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KINDLE JM Barrie and the Lost Boys The real story behind Peter Pan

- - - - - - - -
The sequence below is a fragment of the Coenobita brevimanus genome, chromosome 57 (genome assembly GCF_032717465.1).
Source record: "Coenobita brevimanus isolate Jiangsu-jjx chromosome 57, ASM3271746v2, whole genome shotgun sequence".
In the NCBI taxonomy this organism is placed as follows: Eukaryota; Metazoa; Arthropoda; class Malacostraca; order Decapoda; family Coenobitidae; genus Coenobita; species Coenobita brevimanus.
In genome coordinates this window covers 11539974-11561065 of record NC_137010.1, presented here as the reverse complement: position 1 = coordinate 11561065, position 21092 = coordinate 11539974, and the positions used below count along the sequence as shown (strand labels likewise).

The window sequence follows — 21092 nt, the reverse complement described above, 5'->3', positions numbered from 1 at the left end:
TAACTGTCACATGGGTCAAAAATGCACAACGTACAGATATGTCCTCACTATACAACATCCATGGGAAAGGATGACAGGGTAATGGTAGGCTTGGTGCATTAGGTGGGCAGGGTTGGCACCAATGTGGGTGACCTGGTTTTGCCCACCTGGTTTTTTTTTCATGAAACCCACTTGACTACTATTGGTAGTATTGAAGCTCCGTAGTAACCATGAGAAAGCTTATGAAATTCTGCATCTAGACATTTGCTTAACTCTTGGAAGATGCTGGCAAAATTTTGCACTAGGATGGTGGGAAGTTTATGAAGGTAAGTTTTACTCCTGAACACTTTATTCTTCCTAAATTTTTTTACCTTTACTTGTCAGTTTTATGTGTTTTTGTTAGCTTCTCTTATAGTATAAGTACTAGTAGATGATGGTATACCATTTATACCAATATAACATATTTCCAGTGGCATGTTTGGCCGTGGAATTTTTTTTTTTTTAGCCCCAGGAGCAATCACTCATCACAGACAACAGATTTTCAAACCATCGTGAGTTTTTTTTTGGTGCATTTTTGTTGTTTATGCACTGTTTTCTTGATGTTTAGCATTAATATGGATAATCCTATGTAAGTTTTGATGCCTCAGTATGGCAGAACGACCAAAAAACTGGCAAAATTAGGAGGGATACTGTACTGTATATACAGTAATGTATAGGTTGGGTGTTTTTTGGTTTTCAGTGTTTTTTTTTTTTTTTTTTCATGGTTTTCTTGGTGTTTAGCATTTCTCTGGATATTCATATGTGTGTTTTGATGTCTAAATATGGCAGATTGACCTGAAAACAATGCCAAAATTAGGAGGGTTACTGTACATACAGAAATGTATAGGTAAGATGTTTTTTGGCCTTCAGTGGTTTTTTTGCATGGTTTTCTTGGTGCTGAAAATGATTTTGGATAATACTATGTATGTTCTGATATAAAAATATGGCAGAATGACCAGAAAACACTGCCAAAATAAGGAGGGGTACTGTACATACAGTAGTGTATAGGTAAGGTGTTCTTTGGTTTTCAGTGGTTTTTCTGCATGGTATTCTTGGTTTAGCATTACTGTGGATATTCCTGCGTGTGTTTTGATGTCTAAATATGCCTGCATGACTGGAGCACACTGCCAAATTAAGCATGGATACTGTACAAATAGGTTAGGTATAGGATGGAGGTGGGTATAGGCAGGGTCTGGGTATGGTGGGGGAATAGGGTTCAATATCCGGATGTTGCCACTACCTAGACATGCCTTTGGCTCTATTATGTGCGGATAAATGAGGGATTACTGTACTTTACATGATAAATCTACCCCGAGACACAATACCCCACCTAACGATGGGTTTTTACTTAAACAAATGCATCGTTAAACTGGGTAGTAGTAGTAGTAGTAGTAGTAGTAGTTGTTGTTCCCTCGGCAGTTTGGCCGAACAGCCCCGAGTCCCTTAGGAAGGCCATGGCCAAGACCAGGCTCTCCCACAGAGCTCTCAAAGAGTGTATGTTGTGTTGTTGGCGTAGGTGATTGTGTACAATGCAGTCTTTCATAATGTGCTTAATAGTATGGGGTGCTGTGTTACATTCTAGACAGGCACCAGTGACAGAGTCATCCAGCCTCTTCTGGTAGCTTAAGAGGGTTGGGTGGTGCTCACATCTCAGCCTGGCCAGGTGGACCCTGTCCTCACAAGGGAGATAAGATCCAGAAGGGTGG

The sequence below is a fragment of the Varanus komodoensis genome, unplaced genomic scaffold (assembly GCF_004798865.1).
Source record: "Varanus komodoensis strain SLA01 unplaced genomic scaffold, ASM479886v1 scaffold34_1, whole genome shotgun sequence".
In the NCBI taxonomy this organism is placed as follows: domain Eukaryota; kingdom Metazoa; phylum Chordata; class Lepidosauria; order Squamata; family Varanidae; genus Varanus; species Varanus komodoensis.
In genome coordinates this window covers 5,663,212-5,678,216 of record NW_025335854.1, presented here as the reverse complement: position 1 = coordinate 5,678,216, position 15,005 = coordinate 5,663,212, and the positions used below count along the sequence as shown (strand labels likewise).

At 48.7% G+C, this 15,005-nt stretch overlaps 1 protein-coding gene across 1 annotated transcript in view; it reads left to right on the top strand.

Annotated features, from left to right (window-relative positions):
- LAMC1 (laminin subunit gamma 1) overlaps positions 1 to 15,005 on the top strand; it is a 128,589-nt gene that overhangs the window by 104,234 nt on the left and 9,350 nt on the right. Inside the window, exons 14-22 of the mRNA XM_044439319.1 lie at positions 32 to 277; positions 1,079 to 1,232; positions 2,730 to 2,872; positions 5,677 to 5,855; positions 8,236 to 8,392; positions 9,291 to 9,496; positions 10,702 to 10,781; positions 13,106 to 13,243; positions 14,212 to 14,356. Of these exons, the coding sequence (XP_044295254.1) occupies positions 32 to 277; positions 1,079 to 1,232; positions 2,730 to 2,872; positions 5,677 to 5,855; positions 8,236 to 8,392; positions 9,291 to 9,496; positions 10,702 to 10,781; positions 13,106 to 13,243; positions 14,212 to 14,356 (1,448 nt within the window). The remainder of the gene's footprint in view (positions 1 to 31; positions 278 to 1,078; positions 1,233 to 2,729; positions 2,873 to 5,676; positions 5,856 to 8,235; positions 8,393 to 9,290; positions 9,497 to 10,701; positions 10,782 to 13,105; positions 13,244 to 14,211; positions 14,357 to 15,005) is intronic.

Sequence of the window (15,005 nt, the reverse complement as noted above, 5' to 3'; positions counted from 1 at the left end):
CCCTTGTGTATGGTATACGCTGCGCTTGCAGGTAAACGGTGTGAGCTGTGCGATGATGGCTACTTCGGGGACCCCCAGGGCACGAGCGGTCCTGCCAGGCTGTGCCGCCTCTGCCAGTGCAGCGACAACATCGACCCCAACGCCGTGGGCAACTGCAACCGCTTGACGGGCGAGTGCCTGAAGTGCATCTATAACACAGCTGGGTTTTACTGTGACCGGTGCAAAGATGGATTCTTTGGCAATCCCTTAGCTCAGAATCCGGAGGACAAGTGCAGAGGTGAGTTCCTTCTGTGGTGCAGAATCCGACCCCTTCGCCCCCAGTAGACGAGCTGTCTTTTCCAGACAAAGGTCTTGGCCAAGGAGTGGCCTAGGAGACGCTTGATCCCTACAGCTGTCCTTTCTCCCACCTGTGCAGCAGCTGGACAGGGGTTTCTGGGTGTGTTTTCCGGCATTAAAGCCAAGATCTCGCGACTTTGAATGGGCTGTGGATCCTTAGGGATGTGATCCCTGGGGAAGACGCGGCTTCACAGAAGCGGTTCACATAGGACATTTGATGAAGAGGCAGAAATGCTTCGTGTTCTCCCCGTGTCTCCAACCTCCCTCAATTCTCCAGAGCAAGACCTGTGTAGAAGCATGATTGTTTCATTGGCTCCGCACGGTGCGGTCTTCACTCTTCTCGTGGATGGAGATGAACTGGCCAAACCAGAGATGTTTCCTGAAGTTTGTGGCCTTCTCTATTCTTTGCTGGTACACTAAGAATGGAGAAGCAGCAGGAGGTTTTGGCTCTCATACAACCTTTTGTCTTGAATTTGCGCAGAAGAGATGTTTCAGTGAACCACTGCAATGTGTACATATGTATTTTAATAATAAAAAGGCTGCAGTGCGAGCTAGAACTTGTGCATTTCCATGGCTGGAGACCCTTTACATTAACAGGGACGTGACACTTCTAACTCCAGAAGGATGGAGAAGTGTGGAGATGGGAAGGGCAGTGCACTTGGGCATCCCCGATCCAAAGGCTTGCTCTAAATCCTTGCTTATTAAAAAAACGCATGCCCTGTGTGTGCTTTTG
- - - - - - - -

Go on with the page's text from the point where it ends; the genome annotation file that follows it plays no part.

JM Barrie and the Lost Boys The real story behind Peter PanJ M Barrie Victorian novelist playwright and author of Peter Pan or The Boy Who Wouldn’t Grow Up led a life almost as magical and interesting as as his famous creation Childless in his marriage Barrie grew close to the five young boys of the Llewelyn Davies family ultimately becoming their guardian and devoted surrogate fathe Hmmyep not going to happen thanks to this bookThis is undoubtedly a powerful story but I honestly wish that I hadn't read it It left me deeply unsettled and a bit shaken The juxtaposition of the Peter Pan story with that of the tragic boys who inspired it makes for a strange and haunting book It's clear that Barrie loved the five Llewelyn Davies boys was fascinated by their boyish innocence and bravado mourned deeply the two who died young But he also basically stalked the family manipulated himself into a guardianship of the children when their parents died and obsessed over intense friendships with little boys Reading it felt like playing a sordid game of Clue or Charades as the author makes no actual accusations does not ever outright discuss the potential disturbing reality behind Barrie's love for his lost boys Instead the book includes disturbing primary documents and uotes multiple nude photos of the beautiful boys while young all taken by Barrie uotes from one of the surviving boys and from their acuaintances accusing Barrie of unnatural and obsessive feelings of acting like a lover than a father figure etc etc with little commentary all merely offered up to the reader with what struck me as cagey subtlety After reading a few other reviews here I was surprised that most did not address the rather horrifying elephant in the room but instead drew connections between Barrie and Michael Jackson which I agree are uite valid and focused on other aspects of the book I was starting to think I was reading too much into it but no Google tells me that uestions have often been raised about Barrie's relationships with the Llewelyn Davies children and other modern biographies have been much blatantly accusatoryI suppose I should be specific so here are a few examples In his use of the term “dark fancies” Peter Llewelyn Davies refers to the intense and passionate relationship Barrie had with George and also with Michael a relationship Peter seem to imbue with darker passions In Barrie’s last letter of the over 2000 daily ones he had written to George he says the following ” and wishing you were a girl of 21 instead of boy so that I could say the things to you that are now always in my heart” Birkin 1980 p241 This uotation is just one example of how Barrie’s letters not only speak of affection for these boys but how they were mingled with a yearning a romantic intensity a hint of hunger of never uite getting enough Exploring the shores of the Neverland Helga CoulterIn a letter to his other favorite eight year old Michael Barrie wrote ''I wish I could be with you and your candles You can look on me as one of your candles the one that burns badly the greasy one that is bent in the middle But still hurray I am Michael's candle I wish I could see you putting on the redskin's clothes for the first time Dear Michael I am very fond of you but don't tell anybody'Suspiciously this is one of the few letters that survived from Barrie to Michael Peter Llewelyn Davies destroyed nearly all of Barrie's vast correspondence with Michael in the melancholic period before he killed himself by diving under a Tube train at Sloane Suare station 'They were too much' was his only comment on the letters between Barrie and his brother Michael' CAPTIVATED JM Barrie the du Mauriers and the Dark Side of Neverland by Piers DudgeonBut back to Birkin's book Just as it opened describing the suicide of Peter it ends describing the suspicious drowning of Michael prone to depression and emotional stress who many believed committed suicide as well By choosing to frame the book in such a way the author adds to the subtle and not so subtle shadows lurking all throughout the story My heart broke for these boys and I am afraid that I'll be thinking about this book for uite a while So yeah no happy thoughts to be found here